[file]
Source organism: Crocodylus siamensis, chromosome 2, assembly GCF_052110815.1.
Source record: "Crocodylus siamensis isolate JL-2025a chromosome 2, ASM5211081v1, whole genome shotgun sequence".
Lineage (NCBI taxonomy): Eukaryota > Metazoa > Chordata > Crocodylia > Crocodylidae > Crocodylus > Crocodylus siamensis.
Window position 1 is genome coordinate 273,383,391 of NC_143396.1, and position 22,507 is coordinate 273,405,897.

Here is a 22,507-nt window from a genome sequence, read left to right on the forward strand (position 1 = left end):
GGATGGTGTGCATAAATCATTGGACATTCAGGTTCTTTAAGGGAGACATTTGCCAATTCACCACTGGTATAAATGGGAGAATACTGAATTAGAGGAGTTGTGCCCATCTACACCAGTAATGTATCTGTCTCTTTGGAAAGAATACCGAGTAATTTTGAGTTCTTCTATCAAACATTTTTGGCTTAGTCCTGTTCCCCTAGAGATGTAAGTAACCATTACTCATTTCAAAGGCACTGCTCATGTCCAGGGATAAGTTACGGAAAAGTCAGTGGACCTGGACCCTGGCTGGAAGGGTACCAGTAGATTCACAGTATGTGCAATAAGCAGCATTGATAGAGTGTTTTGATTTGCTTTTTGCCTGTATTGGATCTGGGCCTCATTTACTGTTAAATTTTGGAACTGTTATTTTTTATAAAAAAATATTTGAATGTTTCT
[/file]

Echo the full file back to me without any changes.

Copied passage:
Source organism: Crocodylus siamensis, chromosome 2, assembly GCF_052110815.1.
Source record: "Crocodylus siamensis isolate JL-2025a chromosome 2, ASM5211081v1, whole genome shotgun sequence".
Lineage (NCBI taxonomy): Eukaryota > Metazoa > Chordata > Crocodylia > Crocodylidae > Crocodylus > Crocodylus siamensis.
Window position 1 is genome coordinate 273,383,391 of NC_143396.1, and position 22,507 is coordinate 273,405,897.

Here is a 22,507-nt window from a genome sequence, read left to right on the forward strand (position 1 = left end):
GGATGGTGTGCATAAATCATTGGACATTCAGGTTCTTTAAGGGAGACATTTGCCAATTCACCACTGGTATAAATGGGAGAATACTGAATTAGAGGAGTTGTGCCCATCTACACCAGTAATGTATCTGTCTCTTTGGAAAGAATACCGAGTAATTTTGAGTTCTTCTATCAAACATTTTTGGCTTAGTCCTGTTCCCCTAGAGATGTAAGTAACCATTACTCATTTCAAAGGCACTGCTCATGTCCAGGGATAAGTTACGGAAAAGTCAGTGGACCTGGACCCTGGCTGGAAGGGTACCAGTAGATTCACAGTATGTGCAATAAGCAGCATTGATAGAGTGTTTTGATTTGCTTTTTGCCTGTATTGGATCTGGGCCTCATTTACTGTTAAATTTTGGAACTGTTATTTTTTATAAAAAAATATTTGAATGTTTCT